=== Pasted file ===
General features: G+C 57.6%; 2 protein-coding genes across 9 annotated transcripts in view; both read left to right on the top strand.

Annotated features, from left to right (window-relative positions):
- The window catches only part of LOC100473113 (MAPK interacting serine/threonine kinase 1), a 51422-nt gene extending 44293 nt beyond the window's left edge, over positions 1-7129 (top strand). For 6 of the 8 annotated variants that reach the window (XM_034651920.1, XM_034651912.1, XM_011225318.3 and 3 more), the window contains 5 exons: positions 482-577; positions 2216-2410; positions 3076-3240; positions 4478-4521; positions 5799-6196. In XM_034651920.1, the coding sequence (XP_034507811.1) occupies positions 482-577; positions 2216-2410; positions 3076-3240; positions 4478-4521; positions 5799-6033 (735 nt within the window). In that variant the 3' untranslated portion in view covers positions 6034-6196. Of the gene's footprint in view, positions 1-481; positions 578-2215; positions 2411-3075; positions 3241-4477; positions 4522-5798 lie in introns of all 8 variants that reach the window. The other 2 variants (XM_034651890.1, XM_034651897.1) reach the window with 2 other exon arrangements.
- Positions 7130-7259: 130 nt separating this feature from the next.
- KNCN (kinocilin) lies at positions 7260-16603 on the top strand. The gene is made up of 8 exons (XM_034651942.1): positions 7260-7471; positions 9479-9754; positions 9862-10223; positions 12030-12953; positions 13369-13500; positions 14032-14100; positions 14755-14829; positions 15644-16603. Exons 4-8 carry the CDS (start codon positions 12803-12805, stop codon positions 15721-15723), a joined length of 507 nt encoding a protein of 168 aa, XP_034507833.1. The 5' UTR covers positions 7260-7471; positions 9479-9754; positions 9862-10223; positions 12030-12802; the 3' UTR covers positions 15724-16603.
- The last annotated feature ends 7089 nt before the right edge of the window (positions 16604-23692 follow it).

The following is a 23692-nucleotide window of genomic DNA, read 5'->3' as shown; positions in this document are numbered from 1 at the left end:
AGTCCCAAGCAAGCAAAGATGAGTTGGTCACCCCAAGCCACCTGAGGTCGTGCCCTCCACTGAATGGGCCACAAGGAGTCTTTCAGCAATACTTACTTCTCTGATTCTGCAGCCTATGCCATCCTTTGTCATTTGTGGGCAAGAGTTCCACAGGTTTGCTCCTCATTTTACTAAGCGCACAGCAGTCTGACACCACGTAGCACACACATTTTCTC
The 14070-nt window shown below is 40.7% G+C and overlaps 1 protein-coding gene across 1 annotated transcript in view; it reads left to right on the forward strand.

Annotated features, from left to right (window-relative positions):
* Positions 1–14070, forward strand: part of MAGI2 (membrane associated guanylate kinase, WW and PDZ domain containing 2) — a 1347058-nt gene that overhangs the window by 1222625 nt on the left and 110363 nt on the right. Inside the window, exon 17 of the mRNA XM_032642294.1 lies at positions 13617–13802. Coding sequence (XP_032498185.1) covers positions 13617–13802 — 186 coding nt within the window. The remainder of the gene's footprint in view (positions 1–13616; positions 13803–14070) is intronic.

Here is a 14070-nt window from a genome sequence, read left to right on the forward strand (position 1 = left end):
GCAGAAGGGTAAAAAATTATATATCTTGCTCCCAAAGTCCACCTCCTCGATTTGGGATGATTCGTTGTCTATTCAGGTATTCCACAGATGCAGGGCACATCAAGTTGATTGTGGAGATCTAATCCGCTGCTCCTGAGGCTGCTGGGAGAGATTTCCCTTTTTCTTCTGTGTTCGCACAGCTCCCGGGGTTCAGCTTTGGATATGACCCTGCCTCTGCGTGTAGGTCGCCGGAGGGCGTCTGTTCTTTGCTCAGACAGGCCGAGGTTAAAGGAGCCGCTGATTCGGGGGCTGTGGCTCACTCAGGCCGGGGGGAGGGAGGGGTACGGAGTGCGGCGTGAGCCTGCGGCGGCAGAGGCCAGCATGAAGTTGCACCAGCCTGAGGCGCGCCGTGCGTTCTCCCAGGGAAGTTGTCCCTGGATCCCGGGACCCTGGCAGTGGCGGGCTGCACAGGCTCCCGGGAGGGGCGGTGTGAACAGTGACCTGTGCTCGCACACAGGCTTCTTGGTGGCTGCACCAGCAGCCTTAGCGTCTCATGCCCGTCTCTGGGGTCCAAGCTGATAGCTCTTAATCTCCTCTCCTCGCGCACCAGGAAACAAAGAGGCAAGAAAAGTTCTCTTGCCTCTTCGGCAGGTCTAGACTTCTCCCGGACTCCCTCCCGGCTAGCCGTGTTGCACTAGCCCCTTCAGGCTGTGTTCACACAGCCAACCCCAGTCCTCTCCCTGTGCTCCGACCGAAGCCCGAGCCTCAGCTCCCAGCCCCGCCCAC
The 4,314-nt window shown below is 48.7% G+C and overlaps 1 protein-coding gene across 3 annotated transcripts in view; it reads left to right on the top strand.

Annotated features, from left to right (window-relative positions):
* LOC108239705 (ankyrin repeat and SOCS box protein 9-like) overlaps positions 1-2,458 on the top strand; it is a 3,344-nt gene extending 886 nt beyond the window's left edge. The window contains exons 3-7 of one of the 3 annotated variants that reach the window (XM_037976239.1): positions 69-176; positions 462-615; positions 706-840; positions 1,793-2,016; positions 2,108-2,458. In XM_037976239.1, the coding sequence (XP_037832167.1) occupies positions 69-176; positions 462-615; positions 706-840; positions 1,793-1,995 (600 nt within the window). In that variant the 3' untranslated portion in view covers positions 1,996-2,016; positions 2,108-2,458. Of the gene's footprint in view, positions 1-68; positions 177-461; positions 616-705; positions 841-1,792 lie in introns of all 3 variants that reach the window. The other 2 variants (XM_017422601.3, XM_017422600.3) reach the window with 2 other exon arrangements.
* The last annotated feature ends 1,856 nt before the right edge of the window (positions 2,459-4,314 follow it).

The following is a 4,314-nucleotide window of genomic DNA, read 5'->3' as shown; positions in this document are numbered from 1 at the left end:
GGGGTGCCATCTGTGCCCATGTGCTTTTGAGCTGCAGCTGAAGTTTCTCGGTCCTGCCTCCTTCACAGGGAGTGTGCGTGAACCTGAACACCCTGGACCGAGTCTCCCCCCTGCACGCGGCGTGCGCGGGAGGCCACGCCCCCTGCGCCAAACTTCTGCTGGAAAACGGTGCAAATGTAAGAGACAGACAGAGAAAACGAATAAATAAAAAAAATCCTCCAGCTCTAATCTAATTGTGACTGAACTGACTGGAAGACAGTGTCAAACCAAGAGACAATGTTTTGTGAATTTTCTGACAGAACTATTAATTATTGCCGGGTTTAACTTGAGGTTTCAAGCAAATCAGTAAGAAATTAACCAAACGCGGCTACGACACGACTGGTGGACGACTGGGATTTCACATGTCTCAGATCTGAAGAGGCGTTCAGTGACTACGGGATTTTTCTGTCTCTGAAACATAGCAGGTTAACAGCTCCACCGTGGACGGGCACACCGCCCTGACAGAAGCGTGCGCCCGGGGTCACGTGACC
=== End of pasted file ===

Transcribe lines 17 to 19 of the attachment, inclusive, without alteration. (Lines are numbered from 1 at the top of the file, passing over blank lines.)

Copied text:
* The last annotated feature ends 1,856 nt before the right edge of the window (positions 2,459-4,314 follow it).

The following is a 4,314-nucleotide window of genomic DNA, read 5'->3' as shown; positions in this document are numbered from 1 at the left end:
GGGGTGCCATCTGTGCCCATGTGCTTTTGAGCTGCAGCTGAAGTTTCTCGGTCCTGCCTCCTTCACAGGGAGTGTGCGTGAACCTGAACACCCTGGACCGAGTCTCCCCCCTGCACGCGGCGTGCGCGGGAGGCCACGCCCCCTGCGCCAAACTTCTGCTGGAAAACGGTGCAAATGTAAGAGACAGACAGAGAAAACGAATAAATAAAAAAAATCCTCCAGCTCTAATCTAATTGTGACTGAACTGACTGGAAGACAGTGTCAAACCAAGAGACAATGTTTTGTGAATTTTCTGACAGAACTATTAATTATTGCCGGGTTTAACTTGAGGTTTCAAGCAAATCAGTAAGAAATTAACCAAACGCGGCTACGACACGACTGGTGGACGACTGGGATTTCACATGTCTCAGATCTGAAGAGGCGTTCAGTGACTACGGGATTTTTCTGTCTCTGAAACATAGCAGGTTAACAGCTCCACCGTGGACGGGCACACCGCCCTGACAGAAGCGTGCGCCCGGGGTCACGTGACC